On a sunny day with calm waters, a Japanese steamer sinks in flames when the sea erupts; a salvage vessel sent to the rescue disappears the same way; exhausted, incoherent survivors babble of a monster. Could it be…? Then the biggest-budgeted film in Japanese history, the original Godzilla spawned 60 years of sequels and remakes, countless rip-offs, and a new genre: the kaiju eiga, or Japanese monster movie.
Released in the U.S. in a butchered version called Godzilla: King of the Monsters, it was re-cut, re-arranged and atrociously dubbed, with cheesy new scenes (shot in Hollywood) of a pre-Perry Mason Raymond Burr observing the action from the sidelines. To make room for Burr and to excise a strong anti-nuclear subtext, King of the Monsters deleted 40 minutes of the Japanese version — its very heart — including the opening credits and ominous main theme by the great Akira Ifukube; Tokyo commuters wisecracking about surviving yet another disaster; a vituperative session in the Japanese parliament; a TV announcer’s hilarious stomp-by-stomp account of the monster’s rampage; the original cautionary ending; and more scenes with the real (human) star of the movie, Takashi Shimura (also the Seven Samurai leader that year).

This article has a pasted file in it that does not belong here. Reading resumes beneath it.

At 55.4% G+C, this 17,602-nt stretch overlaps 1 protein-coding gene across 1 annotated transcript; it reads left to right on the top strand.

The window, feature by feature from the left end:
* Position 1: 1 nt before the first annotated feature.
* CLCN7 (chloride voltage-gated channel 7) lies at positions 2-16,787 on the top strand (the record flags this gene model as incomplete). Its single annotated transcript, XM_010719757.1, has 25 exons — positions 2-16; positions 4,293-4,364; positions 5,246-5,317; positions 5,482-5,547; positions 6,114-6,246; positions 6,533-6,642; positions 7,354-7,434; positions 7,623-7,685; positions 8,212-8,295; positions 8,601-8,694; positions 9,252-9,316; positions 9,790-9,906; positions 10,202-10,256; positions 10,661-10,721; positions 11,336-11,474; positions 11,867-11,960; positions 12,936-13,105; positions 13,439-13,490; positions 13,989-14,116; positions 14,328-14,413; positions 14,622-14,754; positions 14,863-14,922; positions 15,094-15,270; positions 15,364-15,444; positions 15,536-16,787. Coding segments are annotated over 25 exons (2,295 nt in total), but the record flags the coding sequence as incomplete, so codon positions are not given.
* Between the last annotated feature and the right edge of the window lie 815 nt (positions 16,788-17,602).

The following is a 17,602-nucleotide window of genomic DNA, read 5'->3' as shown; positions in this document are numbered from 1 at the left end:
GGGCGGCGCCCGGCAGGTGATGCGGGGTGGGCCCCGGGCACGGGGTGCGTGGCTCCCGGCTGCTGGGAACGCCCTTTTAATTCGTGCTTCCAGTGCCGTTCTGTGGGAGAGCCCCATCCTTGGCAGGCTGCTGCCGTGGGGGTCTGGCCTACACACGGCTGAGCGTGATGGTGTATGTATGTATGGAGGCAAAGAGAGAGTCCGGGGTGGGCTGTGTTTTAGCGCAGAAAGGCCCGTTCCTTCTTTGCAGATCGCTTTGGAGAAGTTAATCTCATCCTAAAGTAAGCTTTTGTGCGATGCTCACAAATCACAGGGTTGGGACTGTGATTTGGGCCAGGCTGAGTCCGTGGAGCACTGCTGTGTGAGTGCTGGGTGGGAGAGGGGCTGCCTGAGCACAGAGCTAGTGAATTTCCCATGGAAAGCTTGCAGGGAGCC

It’s a tour de force by special effects genius Eiji Tsuburaya, whose use of “suitmation,” the often-belittled “man in a monster suit” method, was due to time and budget restraints. But, in concert with noirish cinematography, this low-tech approach is still as thrilling as ever.
Subtitles by Bruce Goldstein and Michie Yamakawa. DCP restoration.
Godzilla®, Gojira and the character design are trademarks of Toho Co., Ltd. ©1954 Toho Co., Ltd. All Rights Reserved.